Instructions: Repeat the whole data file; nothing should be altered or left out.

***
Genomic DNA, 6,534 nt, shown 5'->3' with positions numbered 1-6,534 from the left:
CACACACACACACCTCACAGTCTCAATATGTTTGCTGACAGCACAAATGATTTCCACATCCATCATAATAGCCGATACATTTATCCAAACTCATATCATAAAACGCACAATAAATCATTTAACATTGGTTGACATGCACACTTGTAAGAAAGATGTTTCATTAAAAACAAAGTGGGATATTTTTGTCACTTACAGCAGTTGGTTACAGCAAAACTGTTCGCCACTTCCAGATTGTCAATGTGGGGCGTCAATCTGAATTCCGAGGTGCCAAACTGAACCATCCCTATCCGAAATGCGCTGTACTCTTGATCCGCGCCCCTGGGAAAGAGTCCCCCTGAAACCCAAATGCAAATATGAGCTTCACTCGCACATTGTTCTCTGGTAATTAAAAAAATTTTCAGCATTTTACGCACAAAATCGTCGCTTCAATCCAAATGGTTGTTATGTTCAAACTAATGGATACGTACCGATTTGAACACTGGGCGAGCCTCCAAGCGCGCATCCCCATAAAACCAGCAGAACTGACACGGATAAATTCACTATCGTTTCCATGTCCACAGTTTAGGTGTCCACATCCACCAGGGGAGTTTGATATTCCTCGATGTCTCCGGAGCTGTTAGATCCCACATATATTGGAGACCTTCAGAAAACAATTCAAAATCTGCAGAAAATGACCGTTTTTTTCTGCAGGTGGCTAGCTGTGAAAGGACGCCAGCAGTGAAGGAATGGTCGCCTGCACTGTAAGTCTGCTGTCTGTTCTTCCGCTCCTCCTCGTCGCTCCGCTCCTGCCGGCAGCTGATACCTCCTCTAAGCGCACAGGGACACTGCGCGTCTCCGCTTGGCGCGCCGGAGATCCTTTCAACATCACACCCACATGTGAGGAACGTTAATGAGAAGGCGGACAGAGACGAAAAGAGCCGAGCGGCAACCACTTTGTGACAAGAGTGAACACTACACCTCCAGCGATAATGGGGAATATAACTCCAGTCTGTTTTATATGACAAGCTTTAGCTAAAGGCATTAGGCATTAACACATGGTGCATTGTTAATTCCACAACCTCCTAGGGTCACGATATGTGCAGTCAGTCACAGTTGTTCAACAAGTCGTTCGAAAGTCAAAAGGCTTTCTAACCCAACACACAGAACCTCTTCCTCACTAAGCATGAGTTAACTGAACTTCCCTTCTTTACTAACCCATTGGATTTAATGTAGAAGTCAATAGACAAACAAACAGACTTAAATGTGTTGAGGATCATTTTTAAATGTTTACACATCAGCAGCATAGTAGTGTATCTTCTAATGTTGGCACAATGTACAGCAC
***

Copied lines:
Genomic DNA, 6,534 nt, shown 5'->3' with positions numbered 1-6,534 from the left:
CACACACACACACCTCACAGTCTCAATATGTTTGCTGACAGCACAAATGATTTCCACATCCATCATAATAGCCGATACATTTATCCAAACTCATATCATAAAACGCACAATAAATCATTTAACATTGGTTGACATGCACACTTGTAAGAAAGATGTTTCATTAAAAACAAAGTGGGATATTTTTGTCACTTACAGCAGTTGGTTACAGCAAAACTGTTCGCCACTTCCAGATTGTCAATGTGGGGCGTCAATCTGAATTCCGAGGTGCCAAACTGAACCATCCCTATCCGAAATGCGCTGTACTCTTGATCCGCGCCCCTGGGAAAGAGTCCCCCTGAAACCCAAATGCAAATATGAGCTTCACTCGCACATTGTTCTCTGGTAATTAAAAAAATTTTCAGCATTTTACGCACAAAATCGTCGCTTCAATCCAAATGGTTGTTATGTTCAAACTAATGGATACGTACCGATTTGAACACTGGGCGAGCCTCCAAGCGCGCATCCCCATAAAACCAGCAGAACTGACACGGATAAATTCACTATCGTTTCCATGTCCACAGTTTAGGTGTCCACATCCACCAGGGGAGTTTGATATTCCTCGATGTCTCCGGAGCTGTTAGATCCCACATATATTGGAGACCTTCAGAAAACAATTCAAAATCTGCAGAAAATGACCGTTTTTTTCTGCAGGTGGCTAGCTGTGAAAGGACGCCAGCAGTGAAGGAATGGTCGCCTGCACTGTAAGTCTGCTGTCTGTTCTTCCGCTCCTCCTCGTCGCTCCGCTCCTGCCGGCAGCTGATACCTCCTCTAAGCGCACAGGGACACTGCGCGTCTCCGCTTGGCGCGCCGGAGATCCTTTCAACATCACACCCACATGTGAGGAACGTTAATGAGAAGGCGGACAGAGACGAAAAGAGCCGAGCGGCAACCACTTTGTGACAAGAGTGAACACTACACCTCCAGCGATAATGGGGAATATAACTCCAGTCTGTTTTATATGACAAGCTTTAGCTAAAGGCATTAGGCATTAACACATGGTGCATTGTTAATTCCACAACCTCCTAGGGTCACGATATGTGCAGTCAGTCACAGTTGTTCAACAAGTCGTTCGAAAGTCAAAAGGCTTTCTAACCCAACACACAGAACCTCTTCCTCACTAAGCATGAGTTAACTGAACTTCCCTTCTTTACTAACCCATTGGATTTAATGTAGAAGTCAATAGACAAACAAACAGACTTAAATGTGTTGAGGATCATTTTTAAATGTTTACACATCAGCAGCATAGTAGTGTATCTTCTAATGTTGGCACAATGTACAGCAC